6

Removing the comment from following code gives a compile time error. It seems that defining the destructor in derived class is causing the copy constructor to be called in emplace_back

#include <vector>

struct A
{
    A() = default;
    A( A& ) = delete;
    A& operator=( A& ) = delete;
    A( A&& ) = default;
    A& operator=( A&& ) = default;
    ~A(){};
};

struct B : public A
{
    using A::A;
    //~B() = default; //ERROR
};

int main()
{
    std::vector< B > list;
    for( int ii = 0; ii < 3; ii++ ) { list.emplace_back(); }
    return 0;
}

The error is:

In file included from /usr/include/c++/5/vector:62:0,
                 from a.cpp:1:
/usr/include/c++/5/bits/stl_construct.h: In instantiation of ‘void std::_Construct(_T1*, _Args&& ...) [with _T1 = B; _Args = {B}]’:
/usr/include/c++/5/bits/stl_uninitialized.h:75:18:   required from ‘static _ForwardIterator std::__uninitialized_copy<_TrivialValueTypes>::__uninit_copy(_InputIterator, _InputIterator, _ForwardIterator) [with _InputIterator = std::move_iterator<B*>; _ForwardIterator = B*; bool _TrivialValueTypes = false]’
/usr/include/c++/5/bits/stl_uninitialized.h:126:15:   required from ‘_ForwardIterator std::uninitialized_copy(_InputIterator, _InputIterator, _ForwardIterator) [with _InputIterator = std::move_iterator<B*>; _ForwardIterator = B*]’
/usr/include/c++/5/bits/stl_uninitialized.h:281:37:   required from ‘_ForwardIterator std::__uninitialized_copy_a(_InputIterator, _InputIterator, _ForwardIterator, std::allocator<_Tp>&) [with _InputIterator = std::move_iterator<B*>; _ForwardIterator = B*; _Tp = B]’
/usr/include/c++/5/bits/stl_uninitialized.h:303:2:   required from ‘_ForwardIterator std::__uninitialized_move_if_noexcept_a(_InputIterator, _InputIterator, _ForwardIterator, _Allocator&) [with _InputIterator = B*; _ForwardIterator = B*; _Allocator = std::allocator<B>]’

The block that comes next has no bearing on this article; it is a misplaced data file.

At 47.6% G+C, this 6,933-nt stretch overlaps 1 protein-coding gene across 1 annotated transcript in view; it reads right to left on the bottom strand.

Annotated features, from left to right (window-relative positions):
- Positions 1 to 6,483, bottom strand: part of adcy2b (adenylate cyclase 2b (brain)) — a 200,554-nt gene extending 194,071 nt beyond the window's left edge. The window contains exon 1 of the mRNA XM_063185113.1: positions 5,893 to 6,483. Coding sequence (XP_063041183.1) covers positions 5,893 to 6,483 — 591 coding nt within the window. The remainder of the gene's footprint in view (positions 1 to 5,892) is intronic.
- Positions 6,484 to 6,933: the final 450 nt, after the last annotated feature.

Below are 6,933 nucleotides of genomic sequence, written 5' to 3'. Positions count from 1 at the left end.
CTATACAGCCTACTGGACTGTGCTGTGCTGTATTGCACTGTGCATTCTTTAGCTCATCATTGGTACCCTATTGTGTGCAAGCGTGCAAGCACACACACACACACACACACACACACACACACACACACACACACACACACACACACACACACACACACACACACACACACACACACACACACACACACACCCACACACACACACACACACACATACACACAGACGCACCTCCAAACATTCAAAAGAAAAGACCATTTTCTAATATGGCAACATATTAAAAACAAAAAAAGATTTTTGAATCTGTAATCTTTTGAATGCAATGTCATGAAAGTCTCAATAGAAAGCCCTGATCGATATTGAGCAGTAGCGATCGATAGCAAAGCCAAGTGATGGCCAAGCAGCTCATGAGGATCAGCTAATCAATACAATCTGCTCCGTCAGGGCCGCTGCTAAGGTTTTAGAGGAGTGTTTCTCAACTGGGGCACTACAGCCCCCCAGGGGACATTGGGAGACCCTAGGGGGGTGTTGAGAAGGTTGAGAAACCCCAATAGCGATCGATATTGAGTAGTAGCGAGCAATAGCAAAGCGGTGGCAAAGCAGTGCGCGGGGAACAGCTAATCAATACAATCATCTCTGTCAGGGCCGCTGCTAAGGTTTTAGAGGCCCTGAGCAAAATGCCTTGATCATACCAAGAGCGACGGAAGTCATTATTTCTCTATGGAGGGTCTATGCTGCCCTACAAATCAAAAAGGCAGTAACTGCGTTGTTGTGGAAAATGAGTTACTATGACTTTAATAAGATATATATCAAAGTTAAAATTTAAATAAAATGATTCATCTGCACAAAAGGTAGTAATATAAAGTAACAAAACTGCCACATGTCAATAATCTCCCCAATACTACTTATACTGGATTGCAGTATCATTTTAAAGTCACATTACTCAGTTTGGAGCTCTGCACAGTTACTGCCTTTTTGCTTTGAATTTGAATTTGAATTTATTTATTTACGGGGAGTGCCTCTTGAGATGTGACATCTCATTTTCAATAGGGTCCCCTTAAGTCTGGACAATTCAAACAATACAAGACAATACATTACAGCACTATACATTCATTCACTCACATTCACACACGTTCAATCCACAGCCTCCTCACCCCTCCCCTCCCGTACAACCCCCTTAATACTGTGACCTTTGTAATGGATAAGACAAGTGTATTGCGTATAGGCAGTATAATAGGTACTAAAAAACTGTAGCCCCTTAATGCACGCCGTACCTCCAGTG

/usr/include/c++/5/bits/vector.tcc:422:8:   required from ‘void std::vector<_Tp, _Alloc>::_M_emplace_back_aux(_Args&& ...) [with _Args = {}; _Tp = B; _Alloc = std::allocator<B>]’
/usr/include/c++/5/bits/vector.tcc:101:23:   required from ‘void std::vector<_Tp, _Alloc>::emplace_back(_Args&& ...) [with _Args = {}; _Tp = B; _Alloc = std::allocator<B>]’
a.cpp:24:57:   required from here
/usr/include/c++/5/bits/stl_construct.h:75:7: error: invalid initialization of non-const reference of type ‘B&’ from an rvalue of type ‘B’
     { ::new(static_cast<void*>(__p)) _T1(std::forward<_Args>(__args)...); }
       ^
a.cpp:15:8: note:   initializing argument 1 of ‘B::B(B&)’
 struct B : public A
        ^

I am using the base class like A for managing HANDLEs, and want to define destructor in derived class mostly for debugging purposes. For now I am using smart pointers in vectors to avoid this issue.

I am wondering what is causing this and how to fix this by either changes in code or using more suitable container. Any help is appreciated.

Edit: I am compiling with g++ -std=c++11 g++ version g++ (Ubuntu 5.4.0-6ubuntu1~16.04.11) 5.4.0 20160609

  • @Fureeish These are not the same type of errors. Yours disappears in GNU gcc8.2, this one doesn't – Walter Oct 9 at 23:05
10

Verify your expectations of CopyConstructible and MoveConstructible with static_asserts:

static_assert(!std::is_copy_constructible<A>{});
static_assert( std::is_move_constructible<A>{});

static_assert(!std::is_copy_constructible<B>{});
static_assert(!std::is_move_constructible<B>{});

When ~B() is declared, the compiler implicitly deletes B(B&&). You can override that behavior with an explicit declaration:

B(B&&) = default;
1

Adding anything to the std::vector may potentially cause reallocation of the whole vector. For this to succeed the class needs to provide either:

  • copy constructor
  • noexcept move constructor

When ~B is present, your class B provides neither. With the using clause it knows how to move B(A&&) but that's not a move constructor.

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